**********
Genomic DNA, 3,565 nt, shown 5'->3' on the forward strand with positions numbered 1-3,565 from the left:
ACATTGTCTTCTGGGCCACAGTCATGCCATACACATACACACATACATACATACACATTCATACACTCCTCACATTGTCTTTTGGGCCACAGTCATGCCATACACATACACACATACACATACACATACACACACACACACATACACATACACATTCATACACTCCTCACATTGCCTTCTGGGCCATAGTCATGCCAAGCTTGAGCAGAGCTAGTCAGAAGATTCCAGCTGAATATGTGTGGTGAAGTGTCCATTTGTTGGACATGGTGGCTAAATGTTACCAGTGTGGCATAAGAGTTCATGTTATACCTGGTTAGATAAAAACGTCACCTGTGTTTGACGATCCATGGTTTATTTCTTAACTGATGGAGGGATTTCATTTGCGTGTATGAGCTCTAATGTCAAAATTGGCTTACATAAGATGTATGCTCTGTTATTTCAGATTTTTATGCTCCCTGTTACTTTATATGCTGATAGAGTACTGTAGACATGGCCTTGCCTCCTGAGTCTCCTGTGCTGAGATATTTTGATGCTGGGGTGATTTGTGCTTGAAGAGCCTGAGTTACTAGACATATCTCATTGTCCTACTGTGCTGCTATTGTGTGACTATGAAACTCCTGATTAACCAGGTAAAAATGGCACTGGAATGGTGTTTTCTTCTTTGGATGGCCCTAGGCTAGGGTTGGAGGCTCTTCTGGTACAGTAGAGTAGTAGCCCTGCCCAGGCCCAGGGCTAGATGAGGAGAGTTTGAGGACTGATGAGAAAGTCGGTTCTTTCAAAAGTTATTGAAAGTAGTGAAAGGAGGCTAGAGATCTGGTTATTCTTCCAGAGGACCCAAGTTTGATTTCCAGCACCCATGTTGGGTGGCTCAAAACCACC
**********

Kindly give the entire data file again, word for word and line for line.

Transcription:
Genomic DNA, 3,565 nt, shown 5'->3' on the forward strand with positions numbered 1-3,565 from the left:
ACATTGTCTTCTGGGCCACAGTCATGCCATACACATACACACATACATACATACACATTCATACACTCCTCACATTGTCTTTTGGGCCACAGTCATGCCATACACATACACACATACACATACACATACACACACACACACATACACATACACATTCATACACTCCTCACATTGCCTTCTGGGCCATAGTCATGCCAAGCTTGAGCAGAGCTAGTCAGAAGATTCCAGCTGAATATGTGTGGTGAAGTGTCCATTTGTTGGACATGGTGGCTAAATGTTACCAGTGTGGCATAAGAGTTCATGTTATACCTGGTTAGATAAAAACGTCACCTGTGTTTGACGATCCATGGTTTATTTCTTAACTGATGGAGGGATTTCATTTGCGTGTATGAGCTCTAATGTCAAAATTGGCTTACATAAGATGTATGCTCTGTTATTTCAGATTTTTATGCTCCCTGTTACTTTATATGCTGATAGAGTACTGTAGACATGGCCTTGCCTCCTGAGTCTCCTGTGCTGAGATATTTTGATGCTGGGGTGATTTGTGCTTGAAGAGCCTGAGTTACTAGACATATCTCATTGTCCTACTGTGCTGCTATTGTGTGACTATGAAACTCCTGATTAACCAGGTAAAAATGGCACTGGAATGGTGTTTTCTTCTTTGGATGGCCCTAGGCTAGGGTTGGAGGCTCTTCTGGTACAGTAGAGTAGTAGCCCTGCCCAGGCCCAGGGCTAGATGAGGAGAGTTTGAGGACTGATGAGAAAGTCGGTTCTTTCAAAAGTTATTGAAAGTAGTGAAAGGAGGCTAGAGATCTGGTTATTCTTCCAGAGGACCCAAGTTTGATTTCCAGCACCCATGTTGGGTGGCTCAAAACCACC